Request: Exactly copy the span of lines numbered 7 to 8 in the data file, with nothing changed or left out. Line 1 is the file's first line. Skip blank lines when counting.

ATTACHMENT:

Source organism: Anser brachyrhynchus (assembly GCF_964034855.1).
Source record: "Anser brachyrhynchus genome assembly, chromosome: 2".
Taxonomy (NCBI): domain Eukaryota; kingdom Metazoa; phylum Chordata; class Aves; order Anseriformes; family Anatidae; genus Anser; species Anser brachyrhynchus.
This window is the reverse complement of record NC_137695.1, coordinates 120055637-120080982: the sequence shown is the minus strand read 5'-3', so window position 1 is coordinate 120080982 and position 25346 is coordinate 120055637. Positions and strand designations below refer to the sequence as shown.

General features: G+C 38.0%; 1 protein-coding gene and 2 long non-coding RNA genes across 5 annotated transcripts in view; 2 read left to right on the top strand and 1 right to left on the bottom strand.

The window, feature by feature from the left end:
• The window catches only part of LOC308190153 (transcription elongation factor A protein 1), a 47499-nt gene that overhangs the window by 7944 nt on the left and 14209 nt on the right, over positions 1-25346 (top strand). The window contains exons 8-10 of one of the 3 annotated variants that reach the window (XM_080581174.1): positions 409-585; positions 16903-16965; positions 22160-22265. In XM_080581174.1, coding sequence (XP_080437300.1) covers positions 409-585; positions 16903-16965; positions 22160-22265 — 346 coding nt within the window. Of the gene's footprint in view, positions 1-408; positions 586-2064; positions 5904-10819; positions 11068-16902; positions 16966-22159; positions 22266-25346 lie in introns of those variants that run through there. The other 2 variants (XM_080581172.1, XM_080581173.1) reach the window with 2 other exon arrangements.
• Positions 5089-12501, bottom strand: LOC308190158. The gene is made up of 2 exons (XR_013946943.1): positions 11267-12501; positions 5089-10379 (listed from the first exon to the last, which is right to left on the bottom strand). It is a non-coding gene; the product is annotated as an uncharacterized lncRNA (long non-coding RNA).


• The window catches only part of LOC308190153 (transcription elongation factor A protein 1), a 47499-nt gene that overhangs the window by 7944 nt on the left and 14209 nt on the right, over positions 1-25346 (top strand). The window contains exons 8-10 of one of the 3 annotated variants that reach the window (XM_080581174.1): positions 409-585; positions 16903-16965; positions 22160-22265. In XM_080581174.1, coding sequence (XP_080437300.1) covers positions 409-585; positions 16903-16965; positions 22160-22265 — 346 coding nt within the window. Of the gene's footprint in view, positions 1-408; positions 586-2064; positions 5904-10819; positions 11068-16902; positions 16966-22159; positions 22266-25346 lie in introns of those variants that run through there. The other 2 variants (XM_080581172.1, XM_080581173.1) reach the window with 2 other exon arrangements.
• Positions 5089-12501, bottom strand: LOC308190158. The gene is made up of 2 exons (XR_013946943.1): positions 11267-12501; positions 5089-10379 (listed from the first exon to the last, which is right to left on the bottom strand). It is a non-coding gene; the product is annotated as an uncharacterized lncRNA (long non-coding RNA).